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Fri September 24 2021

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Laing O’Rourke signs deal to complete Carillion hospital

26 Oct 18 Laing O’Rourke has been confirmed as management contractor for the completion of the stalled Royal Liverpool Hospital construction project.

The new Royal Liverpool Hospital
The new Royal Liverpool Hospital

The new hospital is now expected to open in 2020, three years later than expected when Carillion began building it in 2014.

The Royal Liverpool & Broadgreen University Hospitals NHS Trust decided at the end of September to scrap the private finance initiative contract that it had signed with The Hospital Company back in 2013. The deal had become untenable after the collapse of its contractor, Carillion, into liquidation in January 2018 after construction had already hit problems.

The Trust has taken over responsibility for completing and operating the hospital with Laing O’Rourke taking care of finishing the construction.

The government and regulator NHS Improvement will be working with the Trust to ensure that construction works are restarted as soon as possible. It is hoped that this could be as early as November 2018, with construction work on the new Royal Liverpool Hospital expected to be completed in 2020.

Laing O'Rourke director Paul McNerney said: “Laing O'Rourke is delivering the Clatterbridge Cancer Centre next door to the new Royal and had been working closely with the team there already. The business now looks forward to partnering with the Trust directly to re-start this important works for the local community.”

The government has also yet to finalise details of the funding package that will enable the Trust to complete the project. Taken together with earlier payments made by the Trust, the total whole life cost to the public sector of the new hospital will be lower than envisaged when the project agreement was signed, the Trust said. The original construction cost was £335m, but there were also years of inflated PFI bills for to pay for operational costs.

Construction work began on the new Royal back in February 2014 and was originally scheduled to be completed by March 2017. This was delayed, according to Carillion, due to issues regarding the removal of asbestos from the ground, strong winds affecting the use of cranes and structural issues with a number of beams. A revised completion date of February 2018 was provided by Carillion, but in November 2017 it told the Trust that it could not meet this date. A new completion date had not been provided prior to Carillion entering into liquidation in January 2018.

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Under the terms of the original contract, the funders will receive a termination payment from the Trust, which has been agreed at £42m, as well as funding held by The Hospital Company at the time of its winding up. This is required to cover PFI unitary payments that The Hospital Company will no longer receive, and deducts the cost of the remaining construction work, and the projected cost of maintaining the hospital – both of which will now fall to the Trust.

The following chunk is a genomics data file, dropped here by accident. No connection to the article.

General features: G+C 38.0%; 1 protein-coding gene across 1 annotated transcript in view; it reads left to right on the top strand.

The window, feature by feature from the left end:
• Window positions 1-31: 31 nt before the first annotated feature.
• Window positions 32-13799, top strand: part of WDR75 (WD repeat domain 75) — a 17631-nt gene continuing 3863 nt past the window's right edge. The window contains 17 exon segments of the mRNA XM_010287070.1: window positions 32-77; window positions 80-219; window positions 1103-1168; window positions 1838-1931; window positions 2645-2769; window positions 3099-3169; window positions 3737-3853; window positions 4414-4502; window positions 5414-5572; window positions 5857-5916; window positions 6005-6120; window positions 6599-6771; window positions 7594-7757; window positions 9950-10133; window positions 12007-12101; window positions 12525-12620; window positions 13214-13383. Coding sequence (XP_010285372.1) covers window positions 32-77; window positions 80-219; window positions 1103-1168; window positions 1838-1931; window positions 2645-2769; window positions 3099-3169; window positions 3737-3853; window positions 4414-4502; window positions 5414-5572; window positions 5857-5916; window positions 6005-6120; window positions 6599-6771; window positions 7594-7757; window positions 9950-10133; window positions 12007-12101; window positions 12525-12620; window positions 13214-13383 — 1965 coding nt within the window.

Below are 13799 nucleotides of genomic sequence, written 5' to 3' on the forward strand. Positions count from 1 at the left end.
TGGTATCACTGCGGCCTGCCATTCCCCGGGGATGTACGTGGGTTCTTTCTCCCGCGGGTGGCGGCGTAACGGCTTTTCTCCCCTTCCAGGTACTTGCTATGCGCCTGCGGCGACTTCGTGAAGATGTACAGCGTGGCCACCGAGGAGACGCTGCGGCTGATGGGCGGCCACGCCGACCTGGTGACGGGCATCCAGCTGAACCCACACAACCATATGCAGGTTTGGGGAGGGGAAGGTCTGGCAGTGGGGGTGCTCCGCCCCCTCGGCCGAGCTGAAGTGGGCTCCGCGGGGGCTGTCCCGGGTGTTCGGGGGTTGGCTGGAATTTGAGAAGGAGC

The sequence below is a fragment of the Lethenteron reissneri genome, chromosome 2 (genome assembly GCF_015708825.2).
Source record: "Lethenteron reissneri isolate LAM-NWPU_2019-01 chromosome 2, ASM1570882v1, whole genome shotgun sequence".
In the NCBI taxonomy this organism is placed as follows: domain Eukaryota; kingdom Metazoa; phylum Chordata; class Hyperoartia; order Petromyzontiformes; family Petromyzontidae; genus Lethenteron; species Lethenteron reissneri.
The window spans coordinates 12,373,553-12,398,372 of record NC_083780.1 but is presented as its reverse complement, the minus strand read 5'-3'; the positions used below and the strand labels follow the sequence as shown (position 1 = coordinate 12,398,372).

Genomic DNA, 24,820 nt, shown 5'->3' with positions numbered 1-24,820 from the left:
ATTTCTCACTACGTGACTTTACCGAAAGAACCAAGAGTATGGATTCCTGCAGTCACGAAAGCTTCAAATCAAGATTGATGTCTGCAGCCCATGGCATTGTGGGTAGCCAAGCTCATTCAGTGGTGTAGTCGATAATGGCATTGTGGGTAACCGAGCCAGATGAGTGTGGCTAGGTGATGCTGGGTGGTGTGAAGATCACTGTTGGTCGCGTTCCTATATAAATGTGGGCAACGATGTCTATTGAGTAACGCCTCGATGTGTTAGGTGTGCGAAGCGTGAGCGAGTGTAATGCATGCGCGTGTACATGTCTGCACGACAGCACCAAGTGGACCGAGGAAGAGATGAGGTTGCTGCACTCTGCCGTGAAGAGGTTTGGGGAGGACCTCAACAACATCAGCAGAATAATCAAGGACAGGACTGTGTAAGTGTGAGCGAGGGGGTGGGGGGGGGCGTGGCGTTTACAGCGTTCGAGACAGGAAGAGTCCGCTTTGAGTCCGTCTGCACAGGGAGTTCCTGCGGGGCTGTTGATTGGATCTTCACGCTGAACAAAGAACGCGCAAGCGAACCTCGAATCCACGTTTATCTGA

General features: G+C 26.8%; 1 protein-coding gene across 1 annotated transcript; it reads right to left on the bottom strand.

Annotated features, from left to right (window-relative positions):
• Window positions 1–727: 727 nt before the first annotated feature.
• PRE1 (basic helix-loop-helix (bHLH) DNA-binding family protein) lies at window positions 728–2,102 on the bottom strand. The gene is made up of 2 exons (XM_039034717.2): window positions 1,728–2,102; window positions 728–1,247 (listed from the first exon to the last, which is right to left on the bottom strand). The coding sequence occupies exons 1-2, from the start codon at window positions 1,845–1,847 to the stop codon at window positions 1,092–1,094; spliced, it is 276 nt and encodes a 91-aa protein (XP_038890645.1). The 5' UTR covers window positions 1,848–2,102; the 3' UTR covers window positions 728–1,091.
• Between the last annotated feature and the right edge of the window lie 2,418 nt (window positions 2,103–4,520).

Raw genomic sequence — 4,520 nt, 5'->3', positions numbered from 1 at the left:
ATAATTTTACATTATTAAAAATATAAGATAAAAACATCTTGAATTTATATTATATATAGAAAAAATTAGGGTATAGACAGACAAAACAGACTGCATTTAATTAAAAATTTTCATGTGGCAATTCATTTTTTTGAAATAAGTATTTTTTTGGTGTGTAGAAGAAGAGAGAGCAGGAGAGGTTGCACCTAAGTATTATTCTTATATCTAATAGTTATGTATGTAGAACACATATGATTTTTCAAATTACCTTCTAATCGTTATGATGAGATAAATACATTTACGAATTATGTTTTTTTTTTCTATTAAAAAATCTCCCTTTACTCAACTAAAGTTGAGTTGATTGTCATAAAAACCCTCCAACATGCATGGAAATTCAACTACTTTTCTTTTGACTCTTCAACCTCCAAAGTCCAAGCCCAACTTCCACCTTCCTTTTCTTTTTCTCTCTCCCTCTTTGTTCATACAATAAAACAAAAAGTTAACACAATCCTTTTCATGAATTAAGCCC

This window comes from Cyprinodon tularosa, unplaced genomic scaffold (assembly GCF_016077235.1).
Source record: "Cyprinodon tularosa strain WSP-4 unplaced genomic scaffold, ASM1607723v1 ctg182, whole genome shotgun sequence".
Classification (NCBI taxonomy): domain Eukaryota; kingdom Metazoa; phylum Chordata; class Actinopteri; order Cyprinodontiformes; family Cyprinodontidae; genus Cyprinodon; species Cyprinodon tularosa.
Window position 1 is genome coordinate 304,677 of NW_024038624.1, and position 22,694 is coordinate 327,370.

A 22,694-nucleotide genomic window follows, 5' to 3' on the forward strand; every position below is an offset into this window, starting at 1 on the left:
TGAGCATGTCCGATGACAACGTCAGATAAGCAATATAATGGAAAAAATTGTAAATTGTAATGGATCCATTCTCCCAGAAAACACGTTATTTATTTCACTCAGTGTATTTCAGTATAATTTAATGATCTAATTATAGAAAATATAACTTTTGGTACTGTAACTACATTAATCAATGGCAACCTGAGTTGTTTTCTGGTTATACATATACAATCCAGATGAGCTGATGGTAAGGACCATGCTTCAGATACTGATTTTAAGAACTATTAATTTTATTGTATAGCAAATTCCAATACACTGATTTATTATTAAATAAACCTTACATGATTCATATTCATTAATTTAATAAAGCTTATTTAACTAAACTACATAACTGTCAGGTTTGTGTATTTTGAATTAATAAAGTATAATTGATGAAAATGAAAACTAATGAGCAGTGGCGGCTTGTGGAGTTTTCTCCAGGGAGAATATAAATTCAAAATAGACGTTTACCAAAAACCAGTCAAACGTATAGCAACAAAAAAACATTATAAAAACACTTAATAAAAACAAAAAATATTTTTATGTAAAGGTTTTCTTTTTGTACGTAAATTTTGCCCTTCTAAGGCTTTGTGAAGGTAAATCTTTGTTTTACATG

The lenders (the European Investment Bank and Legal & General) have supplied £180m of funding to the project. In line with the risk transfer arrangements agreed in the original contract, the lenders will lose a substantial proportion of the funding they have advanced. In addition, the equity funders (Carillion Private Finance and Pensions Infrastructure Platform) will lose all their investment.

As part of the wider package of support the Department of Health and Social Care is providing the Trust, it has been agreed that the department will cover the termination payment of £42m, following negotiations.

The payment, along with the funding for the remaining construction work identified to date, is being made available to the Trust from the Department of Health and Social Care, through Public Dividend Capital funding.

Trust chief executive Aidan Kehoe said: “We are delighted to announce that we, The Hospital Company, lenders and the government have all signed up to this agreement, that means construction can restart soon and that the new Royal will now be publicly funded. The agreement provides significant savings to the public sector and represents good value for money for the taxpayer. All parties have worked extremely hard to resolve the issues caused by the collapse of Carillion. The lenders in particular have shown considerable goodwill in reaching this agreement.

“Our priority now is for Laing O’Rourke to get work restarted as soon as possible. We hope to be able to continue working with the existing subcontractors so that work can be completed quickly.”

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